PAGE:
The M+G+R Foundation

Amen! Amen!

What Does It Really Mean?


The purpose of this very brief document is to ensure that every time our readers state Amen! they know what it means and why they are making such statement.


First of all let us clarify what we are not referring to when we say Amen!.

It is not: A stream or a torrent [Numbers 21:14, Deut. 2:36, 3:8, 12, 16; Deut. 4:48; Joshua 13:9, 2Kings 10:33]

It is not: The son of Manasses [2Kings 21:18-19,24-25;  1Chron. 3:14; 2Chron. 33:20-21,25]

It is not: The governor of a city [2Chron. 18:25]

It is not: God [Revelations 3:14]

With that clarified, let us proceed.


In the New Testament we see the statement Amen used in two different ways. For example, Jesus often (over 70 times) uses it as follows: Amen, I say to you.... while in other texts we see it used as it is used in Matthew 6:13 - And lead us not into temptation. But deliver us from evil. Amen. - a form also used frequently in the Letters, Epistles found in the New Testament as well as in the Book of Revelations.

It is obviously clear that in the manner Jesus is using the word Amen is not in the manner we use it at the end of a prayer.

In the manner Jesus used it, the meaning is: truly (what I am saying is the truth) which is the modern, as well the archaic definition, of verily, i.e. verily, thou art a man of God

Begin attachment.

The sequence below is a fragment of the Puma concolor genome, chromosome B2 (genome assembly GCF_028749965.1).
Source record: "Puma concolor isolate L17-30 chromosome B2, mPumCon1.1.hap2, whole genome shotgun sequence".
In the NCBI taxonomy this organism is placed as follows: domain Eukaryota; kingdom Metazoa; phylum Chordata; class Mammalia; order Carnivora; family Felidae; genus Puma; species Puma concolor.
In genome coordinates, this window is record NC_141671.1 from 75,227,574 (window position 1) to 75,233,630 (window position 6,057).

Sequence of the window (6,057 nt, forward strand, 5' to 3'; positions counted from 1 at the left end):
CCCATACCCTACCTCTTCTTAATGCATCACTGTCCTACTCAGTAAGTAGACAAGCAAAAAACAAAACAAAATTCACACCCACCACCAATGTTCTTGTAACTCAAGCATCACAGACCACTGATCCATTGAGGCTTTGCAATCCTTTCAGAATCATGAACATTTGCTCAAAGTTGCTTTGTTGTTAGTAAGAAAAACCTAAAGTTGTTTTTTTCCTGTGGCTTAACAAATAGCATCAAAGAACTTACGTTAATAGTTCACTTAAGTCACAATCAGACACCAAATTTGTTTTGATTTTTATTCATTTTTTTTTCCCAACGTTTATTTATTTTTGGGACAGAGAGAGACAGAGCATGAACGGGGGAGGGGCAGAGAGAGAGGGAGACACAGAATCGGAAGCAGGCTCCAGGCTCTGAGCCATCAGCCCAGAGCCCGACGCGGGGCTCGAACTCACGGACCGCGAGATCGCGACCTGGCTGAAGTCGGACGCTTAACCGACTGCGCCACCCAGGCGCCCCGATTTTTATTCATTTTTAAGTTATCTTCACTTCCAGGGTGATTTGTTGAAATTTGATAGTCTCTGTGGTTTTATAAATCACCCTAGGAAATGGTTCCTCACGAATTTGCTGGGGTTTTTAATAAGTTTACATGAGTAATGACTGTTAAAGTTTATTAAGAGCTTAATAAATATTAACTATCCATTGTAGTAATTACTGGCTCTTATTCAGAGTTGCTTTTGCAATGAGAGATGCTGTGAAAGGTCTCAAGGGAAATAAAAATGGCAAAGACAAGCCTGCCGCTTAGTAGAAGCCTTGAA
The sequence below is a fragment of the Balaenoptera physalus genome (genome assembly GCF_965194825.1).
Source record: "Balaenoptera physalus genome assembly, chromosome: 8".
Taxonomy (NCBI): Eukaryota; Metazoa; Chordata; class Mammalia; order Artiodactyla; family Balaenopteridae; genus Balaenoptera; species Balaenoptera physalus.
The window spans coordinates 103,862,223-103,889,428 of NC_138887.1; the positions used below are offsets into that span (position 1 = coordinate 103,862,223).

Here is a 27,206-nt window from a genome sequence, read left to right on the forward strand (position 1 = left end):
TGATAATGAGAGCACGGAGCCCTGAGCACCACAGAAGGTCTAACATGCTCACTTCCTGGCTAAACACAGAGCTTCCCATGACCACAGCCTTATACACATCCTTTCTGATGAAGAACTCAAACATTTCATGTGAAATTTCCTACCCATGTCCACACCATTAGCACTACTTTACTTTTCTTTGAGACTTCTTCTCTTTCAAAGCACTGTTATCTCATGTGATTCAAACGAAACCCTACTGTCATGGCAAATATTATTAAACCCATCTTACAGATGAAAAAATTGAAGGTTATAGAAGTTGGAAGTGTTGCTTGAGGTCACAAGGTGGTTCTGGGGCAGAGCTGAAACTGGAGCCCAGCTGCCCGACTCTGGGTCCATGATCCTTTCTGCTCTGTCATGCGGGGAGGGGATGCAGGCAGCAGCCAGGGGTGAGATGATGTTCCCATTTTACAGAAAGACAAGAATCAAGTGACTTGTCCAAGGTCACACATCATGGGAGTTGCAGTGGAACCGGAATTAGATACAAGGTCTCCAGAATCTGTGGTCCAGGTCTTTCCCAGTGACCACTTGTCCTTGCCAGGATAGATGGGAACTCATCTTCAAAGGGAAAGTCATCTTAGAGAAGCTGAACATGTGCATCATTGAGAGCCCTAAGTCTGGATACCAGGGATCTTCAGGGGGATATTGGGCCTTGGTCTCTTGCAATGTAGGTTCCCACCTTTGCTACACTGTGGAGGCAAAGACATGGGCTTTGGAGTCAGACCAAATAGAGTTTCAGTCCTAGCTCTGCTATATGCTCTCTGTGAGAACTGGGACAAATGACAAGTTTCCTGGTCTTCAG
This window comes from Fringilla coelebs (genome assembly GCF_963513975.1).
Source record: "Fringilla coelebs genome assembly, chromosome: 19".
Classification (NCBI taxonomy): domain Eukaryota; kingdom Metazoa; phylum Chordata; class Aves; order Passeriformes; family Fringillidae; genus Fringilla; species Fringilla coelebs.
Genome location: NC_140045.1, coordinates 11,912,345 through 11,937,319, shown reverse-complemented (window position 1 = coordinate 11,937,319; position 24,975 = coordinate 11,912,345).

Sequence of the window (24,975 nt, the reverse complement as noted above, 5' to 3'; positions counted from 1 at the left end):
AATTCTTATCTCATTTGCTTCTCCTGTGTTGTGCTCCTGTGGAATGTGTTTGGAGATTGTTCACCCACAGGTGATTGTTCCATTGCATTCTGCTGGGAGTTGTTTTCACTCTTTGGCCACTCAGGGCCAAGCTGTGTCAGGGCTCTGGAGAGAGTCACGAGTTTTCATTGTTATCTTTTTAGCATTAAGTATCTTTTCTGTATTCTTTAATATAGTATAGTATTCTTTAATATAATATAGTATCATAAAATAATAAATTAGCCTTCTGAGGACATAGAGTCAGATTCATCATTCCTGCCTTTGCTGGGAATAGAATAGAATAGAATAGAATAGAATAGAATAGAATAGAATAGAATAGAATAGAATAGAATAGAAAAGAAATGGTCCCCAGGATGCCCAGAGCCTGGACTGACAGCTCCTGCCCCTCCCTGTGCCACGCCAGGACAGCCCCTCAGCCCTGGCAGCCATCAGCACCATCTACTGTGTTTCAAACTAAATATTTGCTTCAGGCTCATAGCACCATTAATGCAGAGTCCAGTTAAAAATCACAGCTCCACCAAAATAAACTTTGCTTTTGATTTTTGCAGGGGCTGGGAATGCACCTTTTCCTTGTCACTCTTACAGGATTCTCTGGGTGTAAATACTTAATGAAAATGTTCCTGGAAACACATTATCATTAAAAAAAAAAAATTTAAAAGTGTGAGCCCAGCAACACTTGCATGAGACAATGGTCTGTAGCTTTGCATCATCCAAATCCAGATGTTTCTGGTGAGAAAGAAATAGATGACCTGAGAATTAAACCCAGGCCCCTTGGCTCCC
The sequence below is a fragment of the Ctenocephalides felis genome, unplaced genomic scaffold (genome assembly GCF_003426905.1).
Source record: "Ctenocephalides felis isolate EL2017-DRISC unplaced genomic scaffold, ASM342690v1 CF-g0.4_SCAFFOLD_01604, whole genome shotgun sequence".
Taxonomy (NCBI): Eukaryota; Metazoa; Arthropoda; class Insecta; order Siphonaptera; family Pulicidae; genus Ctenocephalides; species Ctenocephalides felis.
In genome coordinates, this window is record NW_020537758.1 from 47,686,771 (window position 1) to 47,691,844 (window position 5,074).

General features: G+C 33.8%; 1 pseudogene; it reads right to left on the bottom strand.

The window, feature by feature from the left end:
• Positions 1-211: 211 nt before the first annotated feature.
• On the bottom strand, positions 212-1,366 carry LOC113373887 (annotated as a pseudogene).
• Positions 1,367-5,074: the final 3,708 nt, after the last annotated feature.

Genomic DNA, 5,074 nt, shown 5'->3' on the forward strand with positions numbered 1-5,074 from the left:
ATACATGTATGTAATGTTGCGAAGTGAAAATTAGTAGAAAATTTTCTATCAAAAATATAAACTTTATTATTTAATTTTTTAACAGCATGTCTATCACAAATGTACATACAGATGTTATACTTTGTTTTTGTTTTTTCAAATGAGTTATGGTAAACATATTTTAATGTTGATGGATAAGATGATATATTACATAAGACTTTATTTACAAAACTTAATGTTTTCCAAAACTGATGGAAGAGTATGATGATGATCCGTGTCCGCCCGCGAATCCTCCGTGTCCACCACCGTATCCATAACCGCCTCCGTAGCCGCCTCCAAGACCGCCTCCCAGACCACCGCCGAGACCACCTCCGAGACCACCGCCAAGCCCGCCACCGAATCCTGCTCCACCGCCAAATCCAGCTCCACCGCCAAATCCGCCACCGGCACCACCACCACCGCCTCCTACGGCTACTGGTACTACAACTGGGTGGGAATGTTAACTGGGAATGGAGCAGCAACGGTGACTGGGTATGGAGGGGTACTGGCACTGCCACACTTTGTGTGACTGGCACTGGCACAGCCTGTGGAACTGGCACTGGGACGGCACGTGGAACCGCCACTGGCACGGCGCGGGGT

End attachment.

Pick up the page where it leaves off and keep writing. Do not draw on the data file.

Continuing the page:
In the manner that it is used at the end of a prayer, invocation or pronouncement the meaning intended is: So be it, if it is the Will of God.

It has been said that Moses introduced the use of Amen in religious practices of the Israelites after he led them out of Egypt because of the Egyptian god Amen-Ra. That has been denounced and denied on the basis that Moses would not be introducing a word/statement related to a pagan god in the Israelite religious practices.

However, it may be that the reason attributed to Moses for introducing the word Amen in the Israelite religious practices has nothing to do with Amen-Ra and all to do with the Egyptian Pharaoh of the 18th Dynasty, Amenhotep IV.

This Pharaoh changed his name to Akhenaten and was labeled a heretic because he established monotheism in Egypt (1), closing down all places of worship of pagan gods and disbanding their priests.

This may not be such unsustainable possibility when we consider that the Egyptian Pharaoh at the time when Jacob's son, Joseph, became the Administrator of Egypt could have very well been Amenhotep IV, known as Akhenaten. (1)


We hope that we have shed some light on the real meaning such frequently used word and its impact if said with the heart and not just with the lips.



(1) The first and only monotheistic Egyptian Pharaoh

Published on April 21, 2015 - Feast of Mary, the Mother of Light

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